Diamond Lake, Fourth of July Trailhead, Indian Peaks Wilderness Area, Colorado
Diamond Lake - 5.3 Miles
Fourth of July Trailhead
|Round-Trip Length:||5.3 Miles|
|Start-End Elevation:||10,172' - 10,940' (10,957' max elevation)|
|Elevation Change:||+768' net elevation gain (+1,222' total roundtrip elevation gain)|
Diamond Lake is located 2.65 miles from the Fourth of July Trailhead in the Indian Peaks Wilderness. It's one of the area's most popular alpine lakes, celebrated for prolific wildflowers, excellent fishing, and numerous backcountry campsites. Social trails circle the lake with panoramas of the basin and Continental Divide, and up the lake's north shore to its inlet, where a moderate x-country route leads to Upper Diamond Lake:
The trail rises steadily past the Indian Peaks Wilderness Backcountry board (.4 miles : 10,385') to a series of pitched switchbacks (.55 miles : 10,461'). In .8 miles (10,595') the trail levels across steep, open slopes with southerly views of Mount Neva (12,814') and its distinguished east ridge.
A waterfall across the valley - Diamond Lake's outlet - reveals its location, and useful perspective on the route you'll take to reach it. Wildflowers on this stretch are notoriously abundant by mid-July.
The trail narrows across the midsection of a steep waterfall (1 mile : 10,650') and climbs to the Arapaho Pass - Caribou Pass Trail split (1.15 miles : 10,752').
The Diamond Lake Trail turns south to cross the valley and drops briskly to a bridge over The North Fork of South Boulder Creek (1.7 miles : 10,602'). A few steps upstream lead to good views of a turbulent waterfall.
Wood planks run over a marsh just past the creek (1.85 miles : 10,585'); once through, the trail turns sharply uphill in a dark, north-facing forest. This steep, twisting segment may be obstructed by deadfall and lingering snow well into summer.
The .65 mile, 350' climb abruptly levels in a damp meadow on the northeast edge of Diamond Lake (2.5 miles : 10,937'). Raised wooden planks skirt the meadow to the Devils Thumb Trail split (2.55 miles : 10,939') and north shore of Diamond Lake (2.65 miles : 10,940').
GPS Coordinates - DATUM WGS84View these GPS points on a Google Map
- N39 59.714 W105 38.052 — Fourth of July Trailhead
- N40 00.036 W105 38.346 — .55 miles : Begin switchbacks
- N40 00.197 W105 38.616 — 1.0 miles : Cross mid-section of steep falls
- N40 00.252 W105 38.785 — 1.15 miles : Arapaho Pass Trail junction
- N40 00.191 W105 39.234 — 1.7 miles : Bridge over North Fork of S. Boulder Creek
- N40 00.102 W105 39.142 — 1.85 miles : Marshy travel beyond creek crossing
- N39 59.859 W105 38.979 — 2.25 miles : Steep climb to lake
- N39 59.701 W105 38.898 — 2.55 miles : Devils Thumb Trail junction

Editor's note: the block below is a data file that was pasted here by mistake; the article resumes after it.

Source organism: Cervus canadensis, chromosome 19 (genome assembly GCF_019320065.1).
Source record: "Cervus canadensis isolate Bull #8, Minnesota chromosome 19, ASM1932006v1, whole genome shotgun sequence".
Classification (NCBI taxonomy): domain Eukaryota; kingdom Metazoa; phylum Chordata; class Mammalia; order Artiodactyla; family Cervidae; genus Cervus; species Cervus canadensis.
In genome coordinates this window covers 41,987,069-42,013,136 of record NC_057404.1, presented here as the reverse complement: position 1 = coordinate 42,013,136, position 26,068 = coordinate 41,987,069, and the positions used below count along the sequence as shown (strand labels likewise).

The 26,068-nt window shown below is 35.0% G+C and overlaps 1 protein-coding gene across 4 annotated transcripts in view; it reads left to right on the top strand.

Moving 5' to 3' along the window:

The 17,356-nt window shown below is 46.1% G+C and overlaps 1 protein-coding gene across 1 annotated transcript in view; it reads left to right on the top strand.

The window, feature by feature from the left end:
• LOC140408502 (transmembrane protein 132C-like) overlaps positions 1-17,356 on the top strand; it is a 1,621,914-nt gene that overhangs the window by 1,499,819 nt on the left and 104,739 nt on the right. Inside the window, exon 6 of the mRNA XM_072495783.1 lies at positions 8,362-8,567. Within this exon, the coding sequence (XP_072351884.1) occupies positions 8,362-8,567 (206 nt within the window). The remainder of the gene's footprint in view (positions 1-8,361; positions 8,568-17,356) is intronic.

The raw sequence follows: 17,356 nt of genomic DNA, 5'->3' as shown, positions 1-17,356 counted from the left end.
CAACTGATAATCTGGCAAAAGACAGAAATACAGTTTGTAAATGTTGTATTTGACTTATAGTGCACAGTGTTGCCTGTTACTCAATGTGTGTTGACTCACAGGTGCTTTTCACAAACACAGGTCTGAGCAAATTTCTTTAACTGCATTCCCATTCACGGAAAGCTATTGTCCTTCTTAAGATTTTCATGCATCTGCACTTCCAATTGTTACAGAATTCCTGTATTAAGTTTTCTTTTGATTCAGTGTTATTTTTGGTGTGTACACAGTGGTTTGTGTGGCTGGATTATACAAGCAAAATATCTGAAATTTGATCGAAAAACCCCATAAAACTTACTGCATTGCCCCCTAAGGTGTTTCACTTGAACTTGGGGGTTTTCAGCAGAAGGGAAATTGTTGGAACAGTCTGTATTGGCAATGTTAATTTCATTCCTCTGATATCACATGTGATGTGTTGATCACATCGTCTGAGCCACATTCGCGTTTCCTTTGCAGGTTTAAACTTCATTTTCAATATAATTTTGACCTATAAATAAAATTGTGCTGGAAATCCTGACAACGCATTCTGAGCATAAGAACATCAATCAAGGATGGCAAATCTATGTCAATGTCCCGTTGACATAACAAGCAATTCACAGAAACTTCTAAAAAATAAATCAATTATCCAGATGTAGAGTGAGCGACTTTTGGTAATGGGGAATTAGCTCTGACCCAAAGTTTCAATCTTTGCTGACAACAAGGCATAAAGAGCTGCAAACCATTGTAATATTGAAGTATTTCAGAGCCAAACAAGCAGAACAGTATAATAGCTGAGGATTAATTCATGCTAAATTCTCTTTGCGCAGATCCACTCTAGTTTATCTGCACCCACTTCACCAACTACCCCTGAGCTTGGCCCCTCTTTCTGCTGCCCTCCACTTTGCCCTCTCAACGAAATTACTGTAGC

- N39 59.649 W105 38.945 — 2.65 miles : Diamond Lake
- N39 59.648 W105 38.876 — Diamond Lake : Backcountry Campsite #9
- N39 59.616 W105 38.861 — Diamond Lake : Backcountry Campsite #10
- The Fourth of July Trailhead is named so because the lakes and high passes it accesses are typically not clear until after The Fourth of July. Locals have played on this name and claim its origin is tied to magnificent wildflower displays reminiscent of fireworks on The Fourth of July. Both interpretations are valid: anticipate lingering snow through mid-summer, and bar-none wildflowers once it clears.
- Diamond Lake is stocked with Rainbow, Brook and Cutthroat trout.
- A false switchback bears left off-trail .75 miles from the trailhead. Take note, as it can easily be mistaken for the real trail on the return.
- Diamond Lake is reached by a heavily used trail artery. Get an early start to secure parking and avoid crowds, especially on weekends.
- Road conditions between the Hessie Turnoff and 4th of July Trailhead can be rough. 4WD or all-wheel drive and high clearance is recommended.
Camping and Backpacking Information
- Permits are required for all overnight campers June 1 - September 15.
- Permits are required year-round for day and overnight use by large groups (8+) or organizational groups such as scouts, churches, schools and hiking clubs.
- Group size is limited to 12 people or people and packstock combined.
- Campfires are prohibited east side of the Continental Divide, as well as Caribou Lake, Columbine Lake, Gourd Lake, Crater Lake and in the Cascade Creek drainage above Cascade Falls.
- Pets must be on a handheld leash at all times.
- Camping is permitted only at designated campsites in the Diamond, Jasper, Crater and Caribou Lakes Backcountry Zones.
- Camping is prohibited in the 4 Lakes Backcountry Zone (Mitchell, Blue, Long, Isabelle) May 1 - Nov 30.
- Camping is prohibited within 100' of lakes, streams and trails.
- Packstock are prohibited in the Four Lakes Backcountry Zone, in the Cascade Backcountry Zone above Cascade Falls and on the Diamond Lake Trail #975.
- Fishing is permitted at Diamond Lake with a valid Colorado state fishing license. Rainbow, Cutthroat and Brook Trout are stocked.
Diamond Lake is accessed from the Fourth of July Trailhead in the Indian Peaks Wilderness near Nederland, CO.
From downtown Nederland, go south on Highway 72 for .5 miles to County Road 130 and make a right. You will see a sign for Eldora Ski Resort at this junction. Continue on Highway 130 through the town of Eldora, just past which it becomes a dirt road (4 miles). Continue on the dirt road (past the Hessie Trailhead) another 4.8 miles and take the right fork at the Buckingham Campground up into the designated parking area. Though suitable for most 2WD cars in good condition, the road between the Hessie turnoff and Fourth of July Trailhead can be rough. High clearance vehicles are recommended.
Boulder Ranger District
2140 Yarmouth Avenue
Boulder, CO 80301